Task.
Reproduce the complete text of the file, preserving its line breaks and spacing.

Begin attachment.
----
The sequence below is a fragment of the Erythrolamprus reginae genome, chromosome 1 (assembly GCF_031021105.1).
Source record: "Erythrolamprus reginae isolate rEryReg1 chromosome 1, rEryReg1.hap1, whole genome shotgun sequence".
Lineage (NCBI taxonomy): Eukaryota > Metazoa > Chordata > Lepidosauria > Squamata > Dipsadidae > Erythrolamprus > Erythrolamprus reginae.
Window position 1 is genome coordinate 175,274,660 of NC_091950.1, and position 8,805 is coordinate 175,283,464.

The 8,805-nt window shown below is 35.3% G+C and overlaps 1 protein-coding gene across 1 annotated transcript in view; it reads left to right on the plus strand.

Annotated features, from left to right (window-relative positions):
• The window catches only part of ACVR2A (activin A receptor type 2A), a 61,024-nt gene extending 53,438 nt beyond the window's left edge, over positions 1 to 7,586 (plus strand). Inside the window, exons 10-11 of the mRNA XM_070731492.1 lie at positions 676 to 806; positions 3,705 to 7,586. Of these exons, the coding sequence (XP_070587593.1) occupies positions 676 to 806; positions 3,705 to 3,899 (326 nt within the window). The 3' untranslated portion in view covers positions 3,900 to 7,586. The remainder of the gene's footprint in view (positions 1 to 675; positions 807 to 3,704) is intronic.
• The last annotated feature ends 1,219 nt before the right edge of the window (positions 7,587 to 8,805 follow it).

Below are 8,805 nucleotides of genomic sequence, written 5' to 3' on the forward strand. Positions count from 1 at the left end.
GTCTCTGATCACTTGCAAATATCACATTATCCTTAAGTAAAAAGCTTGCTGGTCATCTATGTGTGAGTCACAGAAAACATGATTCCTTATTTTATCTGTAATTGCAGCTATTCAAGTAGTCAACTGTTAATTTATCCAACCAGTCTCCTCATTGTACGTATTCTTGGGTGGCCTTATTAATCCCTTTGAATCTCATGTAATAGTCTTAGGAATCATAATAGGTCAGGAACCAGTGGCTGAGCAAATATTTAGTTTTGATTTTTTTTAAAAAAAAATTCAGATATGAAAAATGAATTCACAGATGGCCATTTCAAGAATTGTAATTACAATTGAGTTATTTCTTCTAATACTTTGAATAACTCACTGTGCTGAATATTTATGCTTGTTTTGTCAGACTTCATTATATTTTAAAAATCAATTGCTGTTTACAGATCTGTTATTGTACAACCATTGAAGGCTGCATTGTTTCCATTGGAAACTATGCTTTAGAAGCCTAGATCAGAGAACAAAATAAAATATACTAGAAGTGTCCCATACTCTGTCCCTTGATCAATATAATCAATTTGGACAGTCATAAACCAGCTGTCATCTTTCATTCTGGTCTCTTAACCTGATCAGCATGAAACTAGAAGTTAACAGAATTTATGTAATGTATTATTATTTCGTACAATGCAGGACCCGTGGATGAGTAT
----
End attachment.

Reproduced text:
The sequence below is a fragment of the Erythrolamprus reginae genome, chromosome 1 (assembly GCF_031021105.1).
Source record: "Erythrolamprus reginae isolate rEryReg1 chromosome 1, rEryReg1.hap1, whole genome shotgun sequence".
Lineage (NCBI taxonomy): Eukaryota > Metazoa > Chordata > Lepidosauria > Squamata > Dipsadidae > Erythrolamprus > Erythrolamprus reginae.
Window position 1 is genome coordinate 175,274,660 of NC_091950.1, and position 8,805 is coordinate 175,283,464.

The 8,805-nt window shown below is 35.3% G+C and overlaps 1 protein-coding gene across 1 annotated transcript in view; it reads left to right on the plus strand.

Annotated features, from left to right (window-relative positions):
• The window catches only part of ACVR2A (activin A receptor type 2A), a 61,024-nt gene extending 53,438 nt beyond the window's left edge, over positions 1 to 7,586 (plus strand). Inside the window, exons 10-11 of the mRNA XM_070731492.1 lie at positions 676 to 806; positions 3,705 to 7,586. Of these exons, the coding sequence (XP_070587593.1) occupies positions 676 to 806; positions 3,705 to 3,899 (326 nt within the window). The 3' untranslated portion in view covers positions 3,900 to 7,586. The remainder of the gene's footprint in view (positions 1 to 675; positions 807 to 3,704) is intronic.
• The last annotated feature ends 1,219 nt before the right edge of the window (positions 7,587 to 8,805 follow it).

Below are 8,805 nucleotides of genomic sequence, written 5' to 3' on the forward strand. Positions count from 1 at the left end.
GTCTCTGATCACTTGCAAATATCACATTATCCTTAAGTAAAAAGCTTGCTGGTCATCTATGTGTGAGTCACAGAAAACATGATTCCTTATTTTATCTGTAATTGCAGCTATTCAAGTAGTCAACTGTTAATTTATCCAACCAGTCTCCTCATTGTACGTATTCTTGGGTGGCCTTATTAATCCCTTTGAATCTCATGTAATAGTCTTAGGAATCATAATAGGTCAGGAACCAGTGGCTGAGCAAATATTTAGTTTTGATTTTTTTTAAAAAAAAATTCAGATATGAAAAATGAATTCACAGATGGCCATTTCAAGAATTGTAATTACAATTGAGTTATTTCTTCTAATACTTTGAATAACTCACTGTGCTGAATATTTATGCTTGTTTTGTCAGACTTCATTATATTTTAAAAATCAATTGCTGTTTACAGATCTGTTATTGTACAACCATTGAAGGCTGCATTGTTTCCATTGGAAACTATGCTTTAGAAGCCTAGATCAGAGAACAAAATAAAATATACTAGAAGTGTCCCATACTCTGTCCCTTGATCAATATAATCAATTTGGACAGTCATAAACCAGCTGTCATCTTTCATTCTGGTCTCTTAACCTGATCAGCATGAAACTAGAAGTTAACAGAATTTATGTAATGTATTATTATTTCGTACAATGCAGGACCCGTGGATGAGTAT